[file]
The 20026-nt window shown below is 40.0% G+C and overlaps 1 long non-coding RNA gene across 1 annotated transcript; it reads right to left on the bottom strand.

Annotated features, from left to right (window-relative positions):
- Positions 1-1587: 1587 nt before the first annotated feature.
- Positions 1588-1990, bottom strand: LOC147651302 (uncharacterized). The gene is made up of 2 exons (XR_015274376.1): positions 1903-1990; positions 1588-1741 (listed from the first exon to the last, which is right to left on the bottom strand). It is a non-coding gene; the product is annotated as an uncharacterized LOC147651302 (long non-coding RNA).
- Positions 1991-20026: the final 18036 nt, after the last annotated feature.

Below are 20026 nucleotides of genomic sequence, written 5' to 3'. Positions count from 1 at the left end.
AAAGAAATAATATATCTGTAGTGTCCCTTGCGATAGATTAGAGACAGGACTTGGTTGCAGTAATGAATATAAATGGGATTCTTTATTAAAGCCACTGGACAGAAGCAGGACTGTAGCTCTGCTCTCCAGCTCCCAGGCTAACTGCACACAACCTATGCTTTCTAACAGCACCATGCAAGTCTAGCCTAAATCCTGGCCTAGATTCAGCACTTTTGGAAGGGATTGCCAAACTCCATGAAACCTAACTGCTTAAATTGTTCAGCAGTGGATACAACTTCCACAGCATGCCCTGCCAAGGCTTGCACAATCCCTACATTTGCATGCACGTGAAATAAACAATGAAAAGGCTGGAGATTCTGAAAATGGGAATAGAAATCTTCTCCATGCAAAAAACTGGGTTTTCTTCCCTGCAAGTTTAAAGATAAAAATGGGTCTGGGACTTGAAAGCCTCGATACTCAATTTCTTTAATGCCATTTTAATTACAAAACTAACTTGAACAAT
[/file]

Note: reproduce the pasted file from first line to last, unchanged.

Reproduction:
The 20026-nt window shown below is 40.0% G+C and overlaps 1 long non-coding RNA gene across 1 annotated transcript; it reads right to left on the bottom strand.

Annotated features, from left to right (window-relative positions):
- Positions 1-1587: 1587 nt before the first annotated feature.
- Positions 1588-1990, bottom strand: LOC147651302 (uncharacterized). The gene is made up of 2 exons (XR_015274376.1): positions 1903-1990; positions 1588-1741 (listed from the first exon to the last, which is right to left on the bottom strand). It is a non-coding gene; the product is annotated as an uncharacterized LOC147651302 (long non-coding RNA).
- Positions 1991-20026: the final 18036 nt, after the last annotated feature.

Below are 20026 nucleotides of genomic sequence, written 5' to 3'. Positions count from 1 at the left end.
AAAGAAATAATATATCTGTAGTGTCCCTTGCGATAGATTAGAGACAGGACTTGGTTGCAGTAATGAATATAAATGGGATTCTTTATTAAAGCCACTGGACAGAAGCAGGACTGTAGCTCTGCTCTCCAGCTCCCAGGCTAACTGCACACAACCTATGCTTTCTAACAGCACCATGCAAGTCTAGCCTAAATCCTGGCCTAGATTCAGCACTTTTGGAAGGGATTGCCAAACTCCATGAAACCTAACTGCTTAAATTGTTCAGCAGTGGATACAACTTCCACAGCATGCCCTGCCAAGGCTTGCACAATCCCTACATTTGCATGCACGTGAAATAAACAATGAAAAGGCTGGAGATTCTGAAAATGGGAATAGAAATCTTCTCCATGCAAAAAACTGGGTTTTCTTCCCTGCAAGTTTAAAGATAAAAATGGGTCTGGGACTTGAAAGCCTCGATACTCAATTTCTTTAATGCCATTTTAATTACAAAACTAACTTGAACAAT